NewTek’s LightWave helps CG artists create over 1,100 VFX shots, including 3D creatures, exotic flora and virtual environments, for the first season of Syfy series Defiance.
In a darkened studio on the Universal lot, a small, tight-knit group of CG artists created 1,100 visual effects scenes – including 3D creatures, exotic flora, and virtual environments – for the first season of the Syfy series Defiance.
If you factor in all the 2D effects – like glowing weapons and muzzle flashes and the routine cleanup and fixes customary of sci-fi CG effects – the workload was more than 1,500 effects, not including the many iterations and modifications they made to the 3D creatures and visual effects following reviews.
“The visual effects challenge on Defiance is to transport viewers to an imaginary, hybrid place that juxtaposes life on Earth with a strange, bizarre new world,” said Gary Hutzel, visual effects supervisor forDefiance. “To successfully immerse viewers in Defiance, our virtual environments needed to support the imaginative plot by strategically employing extremely credible effects.”
Since Defiance is essentially located over the top of what was once St. Louis, Miss. the cityscape is dotted with recognizable St. Louis skyscrapers and other vestiges of modern life. But the Defiance locale also has an infusion of Votanis alien cultures and technology. Viewers quickly become acquainted with the many mutant life forms, such as sabre wolves and Hellbugs that spawned after disgruntled Votans deliberately detonated their advanced Ark Sphere weapons on Earth, which drastically altered Earth’s biosphere.
According to CG artist Sean Jackson, the CG team could not have created all these visual effects without LightWave. “We would’ve been dealing with hundreds of millions of polygons,” added CG artist Jesse Toves. “It would’ve been a nightmare.”
In creating cinema-quality visual effects on a TV show budget and production schedule, both Toves and Jackson cite several LightWave capabilities that made all the difference in their productivity. LightWave’s intuitive Modeler enabled the animators to quickly rig 3D hero creatures from scratch.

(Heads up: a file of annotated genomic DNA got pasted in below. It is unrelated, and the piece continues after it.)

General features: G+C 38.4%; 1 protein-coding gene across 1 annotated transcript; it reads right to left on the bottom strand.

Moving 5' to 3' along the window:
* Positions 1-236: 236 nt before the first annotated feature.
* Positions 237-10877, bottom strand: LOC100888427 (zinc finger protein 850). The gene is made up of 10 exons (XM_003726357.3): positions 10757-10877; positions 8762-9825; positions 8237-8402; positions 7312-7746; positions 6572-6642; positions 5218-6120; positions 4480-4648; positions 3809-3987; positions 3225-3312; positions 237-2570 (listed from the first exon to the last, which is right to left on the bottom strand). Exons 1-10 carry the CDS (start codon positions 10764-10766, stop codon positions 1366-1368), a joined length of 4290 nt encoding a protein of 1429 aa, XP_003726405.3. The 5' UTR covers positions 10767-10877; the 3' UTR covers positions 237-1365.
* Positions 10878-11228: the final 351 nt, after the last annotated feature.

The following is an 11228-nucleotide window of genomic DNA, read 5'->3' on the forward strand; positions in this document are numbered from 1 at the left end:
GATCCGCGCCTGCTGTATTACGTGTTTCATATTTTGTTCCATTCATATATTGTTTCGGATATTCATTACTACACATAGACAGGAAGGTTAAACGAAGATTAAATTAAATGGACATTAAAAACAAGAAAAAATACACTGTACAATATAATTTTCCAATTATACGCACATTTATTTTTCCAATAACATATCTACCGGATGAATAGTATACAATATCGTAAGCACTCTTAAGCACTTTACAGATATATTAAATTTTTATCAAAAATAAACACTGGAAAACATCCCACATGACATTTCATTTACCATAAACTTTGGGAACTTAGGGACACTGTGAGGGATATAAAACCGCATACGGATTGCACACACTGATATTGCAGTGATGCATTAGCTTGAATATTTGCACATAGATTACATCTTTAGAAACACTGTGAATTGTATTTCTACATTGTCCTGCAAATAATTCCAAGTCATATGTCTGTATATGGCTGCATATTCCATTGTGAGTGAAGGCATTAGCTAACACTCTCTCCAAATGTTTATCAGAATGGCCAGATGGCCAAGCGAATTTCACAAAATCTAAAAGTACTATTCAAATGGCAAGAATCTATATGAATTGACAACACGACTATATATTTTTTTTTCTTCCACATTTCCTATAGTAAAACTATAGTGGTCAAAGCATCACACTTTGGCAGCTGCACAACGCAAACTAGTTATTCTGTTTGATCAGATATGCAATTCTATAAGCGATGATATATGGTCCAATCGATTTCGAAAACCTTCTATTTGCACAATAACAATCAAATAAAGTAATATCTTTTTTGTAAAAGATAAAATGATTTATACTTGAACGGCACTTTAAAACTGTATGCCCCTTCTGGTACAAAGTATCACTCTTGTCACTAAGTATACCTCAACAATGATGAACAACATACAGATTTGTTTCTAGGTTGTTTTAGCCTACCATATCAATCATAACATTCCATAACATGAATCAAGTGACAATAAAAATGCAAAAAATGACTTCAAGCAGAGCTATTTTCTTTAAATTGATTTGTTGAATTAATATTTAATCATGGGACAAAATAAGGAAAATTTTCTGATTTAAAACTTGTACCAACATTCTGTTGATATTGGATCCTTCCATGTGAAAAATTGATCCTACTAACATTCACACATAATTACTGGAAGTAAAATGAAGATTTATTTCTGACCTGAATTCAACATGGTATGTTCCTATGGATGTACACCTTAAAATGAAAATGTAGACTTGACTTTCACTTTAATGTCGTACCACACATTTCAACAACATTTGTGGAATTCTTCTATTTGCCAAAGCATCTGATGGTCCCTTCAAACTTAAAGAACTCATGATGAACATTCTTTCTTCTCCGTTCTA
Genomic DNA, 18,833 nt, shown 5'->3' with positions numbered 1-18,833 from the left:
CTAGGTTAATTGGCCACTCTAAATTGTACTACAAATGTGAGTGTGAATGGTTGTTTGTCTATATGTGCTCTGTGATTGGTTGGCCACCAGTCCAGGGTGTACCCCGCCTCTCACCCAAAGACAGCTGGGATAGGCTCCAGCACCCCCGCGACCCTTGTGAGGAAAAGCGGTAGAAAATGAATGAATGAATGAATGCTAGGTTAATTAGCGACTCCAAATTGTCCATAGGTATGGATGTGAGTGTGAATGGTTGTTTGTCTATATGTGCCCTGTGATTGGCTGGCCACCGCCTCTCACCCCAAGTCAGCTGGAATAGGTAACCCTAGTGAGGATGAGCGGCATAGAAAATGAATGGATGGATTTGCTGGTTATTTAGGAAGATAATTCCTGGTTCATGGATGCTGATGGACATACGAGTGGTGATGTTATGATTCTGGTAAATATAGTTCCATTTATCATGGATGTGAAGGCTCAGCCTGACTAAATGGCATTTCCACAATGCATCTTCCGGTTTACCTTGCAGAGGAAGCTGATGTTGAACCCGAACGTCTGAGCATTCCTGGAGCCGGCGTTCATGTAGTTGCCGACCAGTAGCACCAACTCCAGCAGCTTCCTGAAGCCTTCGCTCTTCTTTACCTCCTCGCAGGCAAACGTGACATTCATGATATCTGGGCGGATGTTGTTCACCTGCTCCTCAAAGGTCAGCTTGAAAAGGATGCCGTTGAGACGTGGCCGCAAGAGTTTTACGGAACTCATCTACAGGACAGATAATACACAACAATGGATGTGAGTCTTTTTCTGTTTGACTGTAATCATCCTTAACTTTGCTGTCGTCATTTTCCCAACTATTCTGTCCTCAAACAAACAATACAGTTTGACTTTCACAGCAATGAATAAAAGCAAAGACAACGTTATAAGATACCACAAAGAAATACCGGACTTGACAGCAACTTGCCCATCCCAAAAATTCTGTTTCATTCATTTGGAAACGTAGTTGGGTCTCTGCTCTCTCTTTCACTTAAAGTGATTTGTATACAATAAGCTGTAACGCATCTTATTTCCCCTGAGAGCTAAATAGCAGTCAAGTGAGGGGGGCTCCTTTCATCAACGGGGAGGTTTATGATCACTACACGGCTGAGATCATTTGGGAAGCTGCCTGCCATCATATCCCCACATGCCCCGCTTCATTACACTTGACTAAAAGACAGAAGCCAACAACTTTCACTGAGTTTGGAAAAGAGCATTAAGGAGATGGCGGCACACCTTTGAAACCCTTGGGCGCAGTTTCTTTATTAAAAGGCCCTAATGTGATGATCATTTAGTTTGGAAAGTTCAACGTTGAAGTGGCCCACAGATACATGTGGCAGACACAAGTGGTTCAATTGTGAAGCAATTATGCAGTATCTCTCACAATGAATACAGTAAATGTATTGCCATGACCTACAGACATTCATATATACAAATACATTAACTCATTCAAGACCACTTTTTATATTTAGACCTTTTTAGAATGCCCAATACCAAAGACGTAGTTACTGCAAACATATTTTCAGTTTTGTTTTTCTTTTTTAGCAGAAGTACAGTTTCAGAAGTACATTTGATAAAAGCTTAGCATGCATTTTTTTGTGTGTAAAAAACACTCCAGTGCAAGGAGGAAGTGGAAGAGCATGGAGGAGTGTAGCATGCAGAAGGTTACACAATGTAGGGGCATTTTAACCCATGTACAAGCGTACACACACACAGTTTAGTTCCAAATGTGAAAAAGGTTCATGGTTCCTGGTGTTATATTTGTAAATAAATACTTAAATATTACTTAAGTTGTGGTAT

“Whenever a creature needed to do something specific, like climb up the side of a rocky cliff or get shot and fall over, we animated it by hand,” said Toves. “But if we needed an army of robotic Volge mercenaries marching over a bridge or 50 of them running through a valley – where their numbers mattered more than the specific performance – we would use Instancing to achieve that effect.”
Defiance depends heavily on virtual environments and beauty shots to convey the size of the town and its geographic surroundings. When the production was not shooting on the back lot, the actors and crew worked in large greenscreen studios. Since it was difficult for the actors to know how to react to creatures or other threats that were not physically there, detailed animated sequences were provided to the director and actors so they could pre-visualize the CG elements that would eventually be added to the scene. For the attack of the Volge, a group of actors were standing on a rocky mound in the middle of a greenscreen studio. Pre-viz elements helped them understand how to react and where to fire their weapons.
“Because we had so many virtual elements to create in such a short span of time, we were able to import and repurpose 3D objects from the digital library we amassed over the years while working on previous sci-fi shows like Battlestar Gallactica, BSG: Blood and Chrome, and others,” said Hutzel. “LightWave enables us to modify existing 3D objects, even ones created using older LightWave versions, rather than always having to start from scratch. That capability – which is not widely offered on other major 3D animation platforms – proved to be a tremendous time-saver.”
Besides fast rendering, LightWave’s Viewport Preview Renderer (VPR) was critical to evaluating CG effects and lighting setups before committing to them in the rendering process. “Lighting is critical to matching the CG scene with live-action plates and making the viewer believe the illusion is real,” Jackson said. Besides LightWave’s lighting and radiosity tools, the team used 3D modeling, Fiber FX for hair and fur, soft body dynamics, Instancing, and HyperVoxels for volumetric fluid effects like slime cascading off the matron Hellbug.
Fine detail and textures were added to creatures in Pixologic’s ZBrush and that data was output directly into the LightWave content directory, ready for animators to use. In addition, hundreds of live action plates and LightWave 3D objects were combined in After Effects for 2D enhancements and/or compositing.
“The speed and versatility of LightWave was indispensable throughout this entire process, but especially when we needed to revise or change anything we created,” said Jackson. “For a CG scene known as the Glyph Chamber, I went through 14 revisions of that asset within a week and a half. Sometimes changes are minor, but at other times, they can be drastic. Either way, they need to be turned around quickly and that’s what LightWave enables us to do.”
Defiance is currently in production on a second season slated for June 2014.